In all the excitement over the pending purchase of New York Euronext (NYX), owners of the New York Stock Exchange, by the Atlanta-based Intercontinental Exchange (ICE), few have really asked whether this makes ICE a good investment.
I think it does.
Codespeed offers a very dry look at the "long" case, saying there are "accretive earnings and synergies." In short, ICE can cut jobs and integrate well with the exchange's present operations.
But let's look a little more deeply. ICE is, after all, currently selling at a premium to the general market, its $123/share price being about 16.5 times last year's earnings.
And the last year hasn't been great. ICE's revenues have been declining each quarter throughout the year, but it should still beat last year's $1.3 billion, and the margins on this business are Apple-like. We're talking about a profit margin of nearly 50% and an operating margin of over 60%. The company's operating cash flow topped $800 million last year and it will easily beat that this year. It has just $800 million in long-term debt matched against nearly $38 billion in assets.
CEO Jeffrey Sprecher gets most of the ink. He was in the electric utility business before acquiring the company's predecessor, the Continental Power Exchange or CPEX, in 1997. CPEX, in fact, created the electronic platform that eventually became ICE. While everyone was talking about Enron a decade ago, the smartest guy in that energy trading room actually turned out to be Jeff Sprecher, who understood that the trading action was more important than a manipulated price.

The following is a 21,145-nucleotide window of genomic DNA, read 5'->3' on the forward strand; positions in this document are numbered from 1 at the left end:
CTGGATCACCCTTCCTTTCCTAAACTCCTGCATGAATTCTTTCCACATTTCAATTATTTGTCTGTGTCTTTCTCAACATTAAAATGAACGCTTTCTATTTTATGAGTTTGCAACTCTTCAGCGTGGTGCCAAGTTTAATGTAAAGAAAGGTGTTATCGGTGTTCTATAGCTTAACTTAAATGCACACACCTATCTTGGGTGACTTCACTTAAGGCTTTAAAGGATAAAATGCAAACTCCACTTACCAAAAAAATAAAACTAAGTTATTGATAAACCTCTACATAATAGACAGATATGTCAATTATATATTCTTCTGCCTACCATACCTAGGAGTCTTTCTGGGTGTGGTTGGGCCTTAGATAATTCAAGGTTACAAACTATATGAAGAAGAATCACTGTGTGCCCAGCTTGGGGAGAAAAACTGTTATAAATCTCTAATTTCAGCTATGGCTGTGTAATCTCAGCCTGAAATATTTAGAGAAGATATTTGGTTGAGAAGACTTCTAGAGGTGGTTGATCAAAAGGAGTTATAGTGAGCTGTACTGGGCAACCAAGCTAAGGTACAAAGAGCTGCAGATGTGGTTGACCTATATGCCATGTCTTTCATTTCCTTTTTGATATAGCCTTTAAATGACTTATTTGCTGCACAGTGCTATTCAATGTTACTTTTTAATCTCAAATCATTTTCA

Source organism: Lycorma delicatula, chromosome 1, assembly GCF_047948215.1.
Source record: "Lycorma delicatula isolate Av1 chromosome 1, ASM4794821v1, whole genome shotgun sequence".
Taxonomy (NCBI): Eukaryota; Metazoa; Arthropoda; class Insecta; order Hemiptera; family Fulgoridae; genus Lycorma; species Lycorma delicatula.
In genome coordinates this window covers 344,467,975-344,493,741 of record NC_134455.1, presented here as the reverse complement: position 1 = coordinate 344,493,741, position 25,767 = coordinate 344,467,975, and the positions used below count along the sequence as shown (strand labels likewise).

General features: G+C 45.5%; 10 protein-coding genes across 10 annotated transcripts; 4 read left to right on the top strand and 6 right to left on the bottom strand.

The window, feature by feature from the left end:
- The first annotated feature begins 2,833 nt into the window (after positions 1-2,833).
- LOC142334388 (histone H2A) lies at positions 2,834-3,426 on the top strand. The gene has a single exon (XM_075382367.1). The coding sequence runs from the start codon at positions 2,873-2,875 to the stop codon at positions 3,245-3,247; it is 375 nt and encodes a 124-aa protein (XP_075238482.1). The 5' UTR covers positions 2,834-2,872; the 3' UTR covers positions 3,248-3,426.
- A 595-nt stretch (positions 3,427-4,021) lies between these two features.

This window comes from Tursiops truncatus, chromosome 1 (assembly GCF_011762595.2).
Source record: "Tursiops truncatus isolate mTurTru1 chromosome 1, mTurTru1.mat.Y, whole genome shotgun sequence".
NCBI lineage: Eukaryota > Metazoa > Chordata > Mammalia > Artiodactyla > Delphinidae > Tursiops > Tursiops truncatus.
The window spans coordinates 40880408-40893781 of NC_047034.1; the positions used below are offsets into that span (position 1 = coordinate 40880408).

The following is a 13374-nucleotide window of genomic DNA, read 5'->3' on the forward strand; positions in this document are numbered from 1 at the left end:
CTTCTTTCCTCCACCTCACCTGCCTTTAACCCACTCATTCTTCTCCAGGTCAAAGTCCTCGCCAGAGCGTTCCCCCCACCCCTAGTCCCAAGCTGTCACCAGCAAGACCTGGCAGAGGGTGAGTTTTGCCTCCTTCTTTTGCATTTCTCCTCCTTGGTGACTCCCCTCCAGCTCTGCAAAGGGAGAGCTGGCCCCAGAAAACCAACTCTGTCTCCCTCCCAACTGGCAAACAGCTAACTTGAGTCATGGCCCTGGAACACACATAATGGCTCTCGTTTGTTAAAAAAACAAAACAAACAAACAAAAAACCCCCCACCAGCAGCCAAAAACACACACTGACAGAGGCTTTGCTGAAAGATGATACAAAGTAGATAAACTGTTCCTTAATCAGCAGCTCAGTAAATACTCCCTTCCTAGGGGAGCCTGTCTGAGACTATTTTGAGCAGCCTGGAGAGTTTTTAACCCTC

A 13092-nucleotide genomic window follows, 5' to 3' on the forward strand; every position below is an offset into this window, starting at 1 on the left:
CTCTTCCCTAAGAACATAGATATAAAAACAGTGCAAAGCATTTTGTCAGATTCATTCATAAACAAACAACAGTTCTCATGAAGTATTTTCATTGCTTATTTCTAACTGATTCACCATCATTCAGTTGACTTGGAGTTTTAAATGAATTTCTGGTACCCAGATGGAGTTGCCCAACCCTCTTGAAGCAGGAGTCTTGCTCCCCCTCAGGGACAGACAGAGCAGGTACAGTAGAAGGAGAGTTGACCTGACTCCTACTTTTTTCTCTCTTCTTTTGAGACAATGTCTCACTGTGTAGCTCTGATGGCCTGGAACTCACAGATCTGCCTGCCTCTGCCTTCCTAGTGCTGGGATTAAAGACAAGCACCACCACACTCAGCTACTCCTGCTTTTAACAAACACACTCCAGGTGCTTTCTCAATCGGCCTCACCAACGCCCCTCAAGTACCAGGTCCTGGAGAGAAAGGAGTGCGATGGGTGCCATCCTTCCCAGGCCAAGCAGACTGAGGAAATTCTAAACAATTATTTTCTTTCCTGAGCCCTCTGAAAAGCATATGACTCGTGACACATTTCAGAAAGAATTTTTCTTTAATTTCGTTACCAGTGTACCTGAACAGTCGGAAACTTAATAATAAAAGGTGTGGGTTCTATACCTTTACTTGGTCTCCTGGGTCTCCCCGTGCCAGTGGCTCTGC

The COO, Charles Vice, has been with CPEX since before Sprecher bought it, having started his career at EDS before moving into energy management. He's still just 48. The Chief Technology Officer, Edwin Marcial, is just 44 and came from Harris Corp. in 1996. To these you're going to add the best out of Duncan Neiderauer's NYX team - he's becoming President of the combined group.
You are going to have some corporate integration issues, which could hit margins in the near term, but remember why this deal was done. This deal is about Liffe, NYX' global currency derivative business. We're talking about futures on Yen, Euros, Dollars, and the rest, and bond derivatives tied to those currencies. This is a business that can boom if the technology platform is right. ICE's platform is proven.
One more thing. ICE hasn't left the energy business. Far from it. And they're taking a leading role in a derivative of that business, emissions. Don't be surprised if carbon trading starts getting serious discussion in Washington next year, partly as an alternative to other taxes. ICE is ready for it.
I think that's what Codespeed calls "accretive earnings," but I don't think that's the half of it. This is all about technology platforms. If ICE can make its systems compatible with something like the Microsoft (MSFT) Azure cloud, if they can move operations into cloud technology, and if that cloud is dispersed, redundant and resilient as it should be, markets may never close again and your investment in ICE could really take off.